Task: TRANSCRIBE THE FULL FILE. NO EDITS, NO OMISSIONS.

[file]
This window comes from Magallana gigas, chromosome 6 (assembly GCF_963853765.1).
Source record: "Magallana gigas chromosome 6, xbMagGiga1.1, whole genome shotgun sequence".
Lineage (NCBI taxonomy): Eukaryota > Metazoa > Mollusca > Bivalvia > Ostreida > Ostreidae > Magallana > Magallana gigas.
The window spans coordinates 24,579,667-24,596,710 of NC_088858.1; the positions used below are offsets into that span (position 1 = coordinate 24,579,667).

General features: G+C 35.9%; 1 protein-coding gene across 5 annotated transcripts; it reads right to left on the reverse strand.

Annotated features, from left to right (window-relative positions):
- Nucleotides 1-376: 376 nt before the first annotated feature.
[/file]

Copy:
This window comes from Magallana gigas, chromosome 6 (assembly GCF_963853765.1).
Source record: "Magallana gigas chromosome 6, xbMagGiga1.1, whole genome shotgun sequence".
Lineage (NCBI taxonomy): Eukaryota > Metazoa > Mollusca > Bivalvia > Ostreida > Ostreidae > Magallana > Magallana gigas.
The window spans coordinates 24,579,667-24,596,710 of NC_088858.1; the positions used below are offsets into that span (position 1 = coordinate 24,579,667).

General features: G+C 35.9%; 1 protein-coding gene across 5 annotated transcripts; it reads right to left on the reverse strand.

Annotated features, from left to right (window-relative positions):
- Nucleotides 1-376: 376 nt before the first annotated feature.